Written by Bill Hughes – with introduction by Doug Moore
BILL HUGHES: An Original Flight Medic – by Doug Moore
In the pre-historic era of 1964, the 57th had an 18-year-old medic by the name of Sp4 Bill Hughes. Bill was a tough kid from Jersey who learned to love the Army for its order and discipline, but more importantly, because he was recognized for his talents. He was a natural artist and became the unit sign painter, patch designer, and gopher. He had a good gift of gab and could scrounge anything on the planet. In addition, Bill had brass gonads and was a highly skilled medic. He simply did not acknowledge danger and quickly jumped from the helicopter in the middle of a firefight to get the wounded organized and loaded. He could stop blood flowing from a major wound or start an IV at 2 o’clock in the morning during a driving rainstorm using only the red light in the back of the helicopter.
One day, he was taking some paperwork to MACV headquarters in downtown Saigon and was nearing the American Embassy when a massive car bomb blew the front off the building. Bill rushed to the site and began triaging patients who were lying all over the street and coming out of the building. He was later given a medal and recognized by the State Department for his efforts. When Bill’s year in Vietnam ended, he asked to extend for a couple of months to finish up his enlistment. Then he asked to reenlist for another year, but our commander, Howard Huntsman, said, “No way! You’re going home.” Bill and I left about the same time in 1965, but he went home to New Jersey and reenlisted, so he was back in the same unit in less than 45 days.
About four months later, he was flying with my replacement when they took several hits. An exploding RPG blew his M-16 from his hands, as they were taking off with a load of wounded. Shortly thereafter, a round came up through the floor of the helicopter and ruptured his femoral artery. After initial surgery in Saigon, he was loaded aboard an Air Force flight going to Japan, where he was supposed to undergo additional surgery. While the plane was being loaded, the comedienne, Martha Raye, boarded, and as she walked past Bill’s litter, she stopped to talk. Bill reminded her that she had flown on his helicopter on two different occasions during her earlier trips to Vietnam. As they talked, Martha asked if she could do anything for him. Bill responded by saying, “Well, they are shipping me to Japan, but I would rather go to the States because I know my wounds are such that I’ll never get back to Vietnam.” Somehow, Martha Raye made that happen. Bill landed at Yokota, but only long enough to be put onto another flight for the States.
Because of the severity of his wounds, he was medically discharged and used his G.I. Bill to earn a B.S. and a Master’s in art before becoming a high school and, later, a junior college teacher in Florida. Bill is in tough shape now. He is wheelchair-bound now, but still presses on. One of my fondest memories of Bill is a humorous story he wrote and gave me permission to release for others to read. I am sure many of you have stories about how young troops try to get over on their officers and NCOs, but this has to be one of the best.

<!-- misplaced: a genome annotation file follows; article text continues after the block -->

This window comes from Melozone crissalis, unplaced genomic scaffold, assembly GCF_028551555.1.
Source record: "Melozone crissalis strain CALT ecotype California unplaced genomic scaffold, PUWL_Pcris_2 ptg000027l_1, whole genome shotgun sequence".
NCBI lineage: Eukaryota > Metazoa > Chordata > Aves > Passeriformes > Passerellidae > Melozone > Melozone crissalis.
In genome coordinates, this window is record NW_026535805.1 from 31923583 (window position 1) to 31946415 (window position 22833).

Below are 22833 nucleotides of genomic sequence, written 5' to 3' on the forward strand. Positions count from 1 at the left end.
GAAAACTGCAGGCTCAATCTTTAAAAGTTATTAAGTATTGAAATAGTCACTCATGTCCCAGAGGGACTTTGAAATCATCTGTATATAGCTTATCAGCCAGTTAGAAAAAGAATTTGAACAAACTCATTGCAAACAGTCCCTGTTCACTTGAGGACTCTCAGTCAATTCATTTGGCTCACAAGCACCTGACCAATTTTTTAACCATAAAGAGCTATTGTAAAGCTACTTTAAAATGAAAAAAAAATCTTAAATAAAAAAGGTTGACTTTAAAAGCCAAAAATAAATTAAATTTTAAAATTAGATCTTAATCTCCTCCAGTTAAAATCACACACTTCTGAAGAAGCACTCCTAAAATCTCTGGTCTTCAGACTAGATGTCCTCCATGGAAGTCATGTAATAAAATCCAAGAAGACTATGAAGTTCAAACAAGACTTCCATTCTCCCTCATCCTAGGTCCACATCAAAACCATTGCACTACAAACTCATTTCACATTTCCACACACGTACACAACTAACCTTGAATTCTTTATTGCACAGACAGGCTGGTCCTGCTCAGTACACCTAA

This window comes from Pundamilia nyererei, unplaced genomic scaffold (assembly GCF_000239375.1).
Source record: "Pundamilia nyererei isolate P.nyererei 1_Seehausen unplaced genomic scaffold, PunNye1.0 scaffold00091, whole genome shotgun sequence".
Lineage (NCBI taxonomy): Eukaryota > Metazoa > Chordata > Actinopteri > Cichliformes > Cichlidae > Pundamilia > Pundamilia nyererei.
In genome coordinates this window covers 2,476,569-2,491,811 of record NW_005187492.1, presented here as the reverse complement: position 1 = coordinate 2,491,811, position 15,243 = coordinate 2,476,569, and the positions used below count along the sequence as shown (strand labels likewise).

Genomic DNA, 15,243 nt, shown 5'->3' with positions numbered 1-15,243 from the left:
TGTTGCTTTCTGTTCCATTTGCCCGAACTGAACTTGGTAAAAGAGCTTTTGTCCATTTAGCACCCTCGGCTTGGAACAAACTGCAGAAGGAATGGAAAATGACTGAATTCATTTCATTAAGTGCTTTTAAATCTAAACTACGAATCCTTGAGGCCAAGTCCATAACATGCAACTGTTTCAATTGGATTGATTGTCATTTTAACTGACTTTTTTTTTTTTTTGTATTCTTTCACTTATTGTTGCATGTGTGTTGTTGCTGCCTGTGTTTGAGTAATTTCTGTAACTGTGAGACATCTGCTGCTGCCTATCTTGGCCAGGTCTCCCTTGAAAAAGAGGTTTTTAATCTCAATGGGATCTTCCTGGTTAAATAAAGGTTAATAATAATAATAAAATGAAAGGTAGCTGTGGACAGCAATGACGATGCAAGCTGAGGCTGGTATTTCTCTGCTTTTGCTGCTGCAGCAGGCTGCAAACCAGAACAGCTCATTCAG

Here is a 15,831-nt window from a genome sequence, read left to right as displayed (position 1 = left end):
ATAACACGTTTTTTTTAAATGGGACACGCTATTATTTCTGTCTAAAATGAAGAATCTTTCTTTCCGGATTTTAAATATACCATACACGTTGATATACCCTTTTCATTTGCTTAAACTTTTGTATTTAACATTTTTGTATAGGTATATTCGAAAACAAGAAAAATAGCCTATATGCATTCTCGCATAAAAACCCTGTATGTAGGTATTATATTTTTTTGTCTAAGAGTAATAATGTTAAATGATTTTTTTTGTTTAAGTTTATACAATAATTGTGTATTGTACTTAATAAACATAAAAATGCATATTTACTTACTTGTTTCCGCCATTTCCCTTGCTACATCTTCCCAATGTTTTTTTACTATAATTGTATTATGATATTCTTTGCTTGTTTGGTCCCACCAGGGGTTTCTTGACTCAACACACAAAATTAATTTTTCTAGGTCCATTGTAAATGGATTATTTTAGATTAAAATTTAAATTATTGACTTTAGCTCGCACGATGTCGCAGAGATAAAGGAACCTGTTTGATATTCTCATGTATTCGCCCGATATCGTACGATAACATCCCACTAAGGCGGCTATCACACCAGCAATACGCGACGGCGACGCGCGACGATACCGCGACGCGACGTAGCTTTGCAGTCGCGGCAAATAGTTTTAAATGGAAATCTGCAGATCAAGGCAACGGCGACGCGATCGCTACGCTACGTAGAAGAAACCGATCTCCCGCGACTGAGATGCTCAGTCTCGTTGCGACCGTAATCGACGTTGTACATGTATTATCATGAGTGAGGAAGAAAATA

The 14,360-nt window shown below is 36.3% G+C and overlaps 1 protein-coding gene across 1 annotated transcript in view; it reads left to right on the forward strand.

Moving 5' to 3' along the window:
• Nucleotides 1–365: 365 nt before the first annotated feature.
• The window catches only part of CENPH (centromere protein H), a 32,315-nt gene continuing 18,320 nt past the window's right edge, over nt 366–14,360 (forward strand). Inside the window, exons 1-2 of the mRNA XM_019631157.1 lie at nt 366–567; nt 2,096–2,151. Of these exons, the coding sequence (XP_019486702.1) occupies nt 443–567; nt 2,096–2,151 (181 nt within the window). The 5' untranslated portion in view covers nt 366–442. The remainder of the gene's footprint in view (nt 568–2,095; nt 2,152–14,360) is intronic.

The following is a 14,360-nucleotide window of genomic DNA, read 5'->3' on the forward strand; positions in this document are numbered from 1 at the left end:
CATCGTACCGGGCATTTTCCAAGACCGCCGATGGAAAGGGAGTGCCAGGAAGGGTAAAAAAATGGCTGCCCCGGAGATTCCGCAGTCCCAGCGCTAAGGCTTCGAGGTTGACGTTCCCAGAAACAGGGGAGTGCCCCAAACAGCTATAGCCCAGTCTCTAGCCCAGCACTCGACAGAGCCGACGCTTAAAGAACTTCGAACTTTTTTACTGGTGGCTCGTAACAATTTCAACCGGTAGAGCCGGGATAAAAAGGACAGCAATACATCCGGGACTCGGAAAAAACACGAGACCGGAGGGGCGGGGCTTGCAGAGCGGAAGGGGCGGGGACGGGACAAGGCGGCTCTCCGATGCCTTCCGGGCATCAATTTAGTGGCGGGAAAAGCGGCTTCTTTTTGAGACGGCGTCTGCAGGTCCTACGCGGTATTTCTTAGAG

When I arrived in Vietnam, I was as wet behind the ears as anyone could be. I did not know much about this man’s Army, but I noticed something was wrong when I reported to the 57th Medical Detachment (Helicopter Ambulance), better known by its call sign, “Dustoff.” I did not know much about insignia and all of that, but after going through basic and then medical training at Fort Sam Houston, I did know what the MSC officer’s insignia looked like, and after reporting, I noticed that all the officers wore the caduceus of the Medical Service Corps—that is, except for one. His name was 1LT Garfield Shexnader. The officers called him Chuck. Of course, I referred to him as “Sir.”
Chuck was the type of individual who seemed to enjoy life. He was always joking and had an air of confidence that would be hard to match, let alone exceed. I will give him this much—he was one hell of a good pilot. On his collar were the crossed rifles of an Infantry Officer. I recall him telling all the other officers “this is how we do this and that in the Infantry.” His assignment at the 57th was as aircraft maintenance officer. I don’t know how he got misplaced, but all in all, I think he enjoyed his assignment.
Now, those of you who thought you knew me really didn’t. At our recent reunion, I got into my philosophy of the Army with Si Simmons, Doug Moore, and Bob Mock. They are aware of the fact that I looked at my duty in Vietnam with pride. I was sent to Nam to perform a duty. That duty was as a medic. In short, I was to patch up the sick and wounded and, on occasion, to actually save a life. I took that part of my duty very seriously. As for the rest of it, well, let’s just say it took 1SG Allen the better part of a year to figure out why I was never in the area when he wanted to assign someone one of his shit details. Whenever one of them came up, Hughes was always downtown on an errand for one or more of the officers. When 1SG Allen left country, he told Sp4 Eaton, “You know, everyone thinks Hughes is dumb! Hell, he’s one of the smartest people I’ve met. I’ve never seen anyone who can get out of work the way he does.”